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Patterning and morphogenesis of the early mammalian embryo

Early mouse embryos showing anterior visceral endoderm (AVE) in green. Left: still from time-lapse recording of migrating AVE cells. Middle: fixed embryo labeled for f-actin (red) and nucleii (blue). Right: higher magnification view of stained embryo showing columnar nature of cells. S. Srinivas
Early mouse embryos showing anterior visceral endoderm (AVE) in green. Left: still from time-lapse recording of migrating AVE cells. Middle: fixed embryo labeled for f-actin (red) and nucleii (blue). Right: higher magnification view of stained embryo showing columnar nature of cells.

Embryonic development is the process by which the fertilized egg, a single apparently amorphous cell, develops into the final adult form composed of many cells arranged in structures with specific shapes. It does not consist simply of the growth in size of a preformed ‘homunculus’ but is tremendously dynamic, characterised by large scale cell movement and tissue remodelling. This process has to be carefully choreographed so that morphogenesis takes place correctly and reproducibly.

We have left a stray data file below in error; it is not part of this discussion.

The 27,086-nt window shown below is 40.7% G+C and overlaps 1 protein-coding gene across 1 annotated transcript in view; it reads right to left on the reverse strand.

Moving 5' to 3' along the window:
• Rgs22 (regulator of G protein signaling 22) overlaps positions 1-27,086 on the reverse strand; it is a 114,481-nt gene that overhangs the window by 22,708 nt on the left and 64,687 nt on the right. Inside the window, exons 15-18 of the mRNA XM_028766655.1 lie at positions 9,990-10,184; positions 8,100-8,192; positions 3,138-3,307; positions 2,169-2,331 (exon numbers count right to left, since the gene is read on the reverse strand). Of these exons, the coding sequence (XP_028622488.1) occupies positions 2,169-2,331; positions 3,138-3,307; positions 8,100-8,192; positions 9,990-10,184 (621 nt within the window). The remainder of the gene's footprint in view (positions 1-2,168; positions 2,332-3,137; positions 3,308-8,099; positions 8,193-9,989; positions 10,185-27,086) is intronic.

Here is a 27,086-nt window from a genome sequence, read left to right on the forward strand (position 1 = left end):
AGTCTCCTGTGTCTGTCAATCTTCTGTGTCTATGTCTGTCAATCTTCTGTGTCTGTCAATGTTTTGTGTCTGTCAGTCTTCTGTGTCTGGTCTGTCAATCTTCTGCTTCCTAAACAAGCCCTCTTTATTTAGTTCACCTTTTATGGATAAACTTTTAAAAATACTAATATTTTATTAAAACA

Cell movements play a central role throughout mammalian embryogenesis, for instance during gastrulation, in the formation of the germ cell lineage and during the formation of the heart. An understanding of such dynamic processes is important in integrating our increasingly detailed knowledge of molecular and genetic regulatory networks into the context of cellular interactions during embryogenesis. The movement of cells during development is also intimately connected to their ultimate fate. Knowing the normal fate of cells is important not only for an understanding of development, but also has implications for therapy in humans, as it relates to the developmental potential of embryonic cells that may represent populations of stem cells.

Our group works on how cell movement is controlled during mouse embryogenesis, particularly focusing on the following problems:

  • the cellular mechanism for anterior patterning in mouse embryos, specifically with respect to the stereotypic migration of cells of the Anterior Visceral Endoderm (AVE), which is responsible for proper anterior specification of the embryo. AVE cells move within the context of an intact simple epithelial sheet and provide a good model for the study of directed epithelial cell movements.
  • how the molecular motors that cause cell movements work in a coordinated manner to bring about stereotypic cellular and tissue behaviour. We do this by perturbing and visualizing  F-actin function and dynamics in migrating epithelial cells.
  • what influence physical parameters have on cell fate specification during the formation of the pluripotent inner cell mass and its subsequent differentiation into other cell types. We do this by modulating the mechanical environment of cultured embryos to determine how this affects development and by interrogating 4D vector models of early embryonic development, produced using high-resolution time-lapse image data of developing embryos obtained using light-sheet microscopy. 

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